Staff picks for World Book Day
We aim to foster a deep love of learning at the School, in a culture supported by staff made up of interesting, inquisitive people. This World Book Day, we chatted to the people who make the School tick about books that they like or that have meant something to them.
The Pursuit of Love by Nancy Mitford – Corrine Grimes, Friends’ Secretary (Volunteer)
Oh, the bliss of this book.
I am fascinated by The Bright Young Things: the aesthetes and glamorous minor aristocracy of England in the 1920s and 30s, so how could I not love this wonderful book? Nancy Mitford writes with wicked perception and glittering humour about the shenanigans of a family of eccentrics; the five Radlett daughters, their terrifying father and their vague, anxious mother, are based on the real-life exploits of her own family, the daughters of Lord Redesdale.
The funniest, cleverest book I have ever read.
Bone by Yrsa Daley-Ward – Lucy Roberts, Communications Executive
When I was living in New York, I had a wonderful contemporary teacher who brought this book to a class, had each dancer turn to a random page and create a piece out of every nth word. When I plucked out my poem, it cut to exactly how I was feeling living in a new city – a little bit alien and vulnerable. I bought the book and, though I don’t know much about poetry, I loved how she could write such robust and powerful stories in so few words.
Sonic Youth Slept on my Floor by Dave Aslam – Christian Gallagher, Head of Human Resources
Dave Haslam has a passion for the arts, mostly in music, but forged success through his passion and drive and that punk attitude of giving it a go.
It’s a really good read from start to finish, especially if you are a fan of music, Manchester or the Hacienda/Factory Records.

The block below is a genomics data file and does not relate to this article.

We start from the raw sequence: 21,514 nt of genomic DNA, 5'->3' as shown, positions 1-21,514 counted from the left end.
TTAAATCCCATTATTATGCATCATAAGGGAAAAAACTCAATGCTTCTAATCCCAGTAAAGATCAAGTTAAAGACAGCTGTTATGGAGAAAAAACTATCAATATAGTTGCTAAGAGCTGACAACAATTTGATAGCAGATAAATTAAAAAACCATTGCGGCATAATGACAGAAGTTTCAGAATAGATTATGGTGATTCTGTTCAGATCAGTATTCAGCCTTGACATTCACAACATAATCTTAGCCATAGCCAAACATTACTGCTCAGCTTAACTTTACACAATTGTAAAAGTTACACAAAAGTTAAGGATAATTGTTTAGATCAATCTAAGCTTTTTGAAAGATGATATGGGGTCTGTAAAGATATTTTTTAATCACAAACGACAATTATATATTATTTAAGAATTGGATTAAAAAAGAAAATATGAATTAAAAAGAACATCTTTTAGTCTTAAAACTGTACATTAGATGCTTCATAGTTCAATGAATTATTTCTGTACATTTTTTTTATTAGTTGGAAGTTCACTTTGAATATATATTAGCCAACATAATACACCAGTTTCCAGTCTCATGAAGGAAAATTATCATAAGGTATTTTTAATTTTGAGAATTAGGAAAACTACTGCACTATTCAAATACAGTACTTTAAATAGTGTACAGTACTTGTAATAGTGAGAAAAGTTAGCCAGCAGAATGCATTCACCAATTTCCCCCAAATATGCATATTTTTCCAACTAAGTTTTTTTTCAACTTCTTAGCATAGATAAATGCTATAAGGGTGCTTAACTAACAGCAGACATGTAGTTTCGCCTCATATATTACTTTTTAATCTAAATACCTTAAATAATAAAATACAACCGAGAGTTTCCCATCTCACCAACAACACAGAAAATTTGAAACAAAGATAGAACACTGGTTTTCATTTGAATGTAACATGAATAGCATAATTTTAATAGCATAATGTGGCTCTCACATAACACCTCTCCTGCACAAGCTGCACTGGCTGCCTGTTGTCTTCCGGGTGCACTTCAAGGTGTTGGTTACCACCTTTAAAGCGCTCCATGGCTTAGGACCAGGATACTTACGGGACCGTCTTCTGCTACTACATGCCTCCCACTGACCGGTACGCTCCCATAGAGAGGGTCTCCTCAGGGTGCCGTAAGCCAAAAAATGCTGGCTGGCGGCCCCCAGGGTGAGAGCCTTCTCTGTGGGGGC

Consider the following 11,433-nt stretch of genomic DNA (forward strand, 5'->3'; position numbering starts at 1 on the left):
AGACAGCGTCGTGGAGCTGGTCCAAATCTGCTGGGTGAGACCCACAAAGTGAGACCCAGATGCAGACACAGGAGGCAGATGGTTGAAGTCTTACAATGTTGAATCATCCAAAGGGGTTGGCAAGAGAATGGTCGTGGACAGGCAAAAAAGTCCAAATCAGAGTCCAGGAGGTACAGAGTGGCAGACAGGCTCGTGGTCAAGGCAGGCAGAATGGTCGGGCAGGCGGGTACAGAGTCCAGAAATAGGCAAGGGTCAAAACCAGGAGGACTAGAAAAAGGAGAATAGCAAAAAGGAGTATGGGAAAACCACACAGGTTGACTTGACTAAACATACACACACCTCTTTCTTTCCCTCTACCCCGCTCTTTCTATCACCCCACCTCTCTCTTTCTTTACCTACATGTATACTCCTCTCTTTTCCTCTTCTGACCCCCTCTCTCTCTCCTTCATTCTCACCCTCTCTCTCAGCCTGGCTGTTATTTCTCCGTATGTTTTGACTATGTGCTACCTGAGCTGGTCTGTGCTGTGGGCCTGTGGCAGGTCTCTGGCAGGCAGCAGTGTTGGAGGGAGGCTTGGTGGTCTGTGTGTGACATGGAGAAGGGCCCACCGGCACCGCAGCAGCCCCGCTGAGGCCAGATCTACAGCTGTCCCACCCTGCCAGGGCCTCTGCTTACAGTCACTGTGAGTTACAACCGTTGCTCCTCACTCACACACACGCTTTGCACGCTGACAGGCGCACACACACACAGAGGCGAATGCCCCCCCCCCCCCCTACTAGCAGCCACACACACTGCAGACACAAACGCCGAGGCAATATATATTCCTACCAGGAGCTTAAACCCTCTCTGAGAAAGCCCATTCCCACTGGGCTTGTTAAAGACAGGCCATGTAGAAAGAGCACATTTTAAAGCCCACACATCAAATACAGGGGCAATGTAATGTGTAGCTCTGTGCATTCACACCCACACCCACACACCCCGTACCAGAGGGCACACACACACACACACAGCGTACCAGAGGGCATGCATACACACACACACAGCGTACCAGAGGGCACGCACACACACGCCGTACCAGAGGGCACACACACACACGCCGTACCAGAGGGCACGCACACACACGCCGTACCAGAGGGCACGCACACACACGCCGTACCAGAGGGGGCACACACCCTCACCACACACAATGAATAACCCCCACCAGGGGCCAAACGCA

Undoctored by Adam Kay – Donna Balsdon, Assistant Housemistress
My recommendation would be Undoctored, by former doctor turned author and comedian, Adam Kay. Having already read and enjoyed its prequel, This Is Going To Hurt, I found Undoctored to be a real revelation. Whilst being incredibly funny in places, it was also an emotional rollercoaster, which served as a reminder to me that as human beings we all have our own complex backstories, and layers to ourselves that we’re not always ready to share. It brought a whole new dimension to an author I already knew and loved, as well as highlighting the important topic of men’s mental health. I can’t recommend it highly enough.
The Waves by Virginia Woolf – Hannah Murray, Marketing Apprentice
The Waves would have to be my personal favourite. It has such an obscure and interesting narrative. It takes you on a real journey from childhood to adulthood and I love the way that it is written from different characters’ perspectives. Virginia Woolf has an incredibly elegant way with words; I could read her all day!
(See some of our students in Woolf Works, Wayne McGregor’s contemporary ballet inspired by Virginia Woolf’s novels currently showing at the Royal Opera House)
Early Morning Riser by Katherine Heiny, Foster by Claire Keegan, Demon Copperhead by Barbara Kingsolver – Dorothy Greenfield, Brand, Communications and Marketing Manager
Early Morning Riser by Katherine Heiny is both very funny and very touching. Heiny has a gift for observational humour and writes so warmly and astutely about ordinary people with all their idiosyncracies navigating their daily lives, and how heart-breaking and hilarious all at once the small moments of life can be.
Claire Keegan’s Small Things Like These was shortlisted for the 2022 Booker Prize but I found her novella Foster even more affecting – the story of a young girl sent to live with foster parents on a farm over a hot summer in rural Ireland. The affection and understanding she finds with her foster parents and the relationship they develop are incredibly moving and so perfectly expressed in Keegan’s carefully-chosen prose. Her stories are like perfect little jewels.
I’ve also recently read the new novel from Barbara Kingsolver, Demon Copperhead, a re-telling of David Copperfield set in the mountains of southern Appalachia against a backdrop of poverty, abuse and opiates. I love everything Kingsolver writes but found her ability to inhabit Demon’s voice and create his world so vividly astonishing.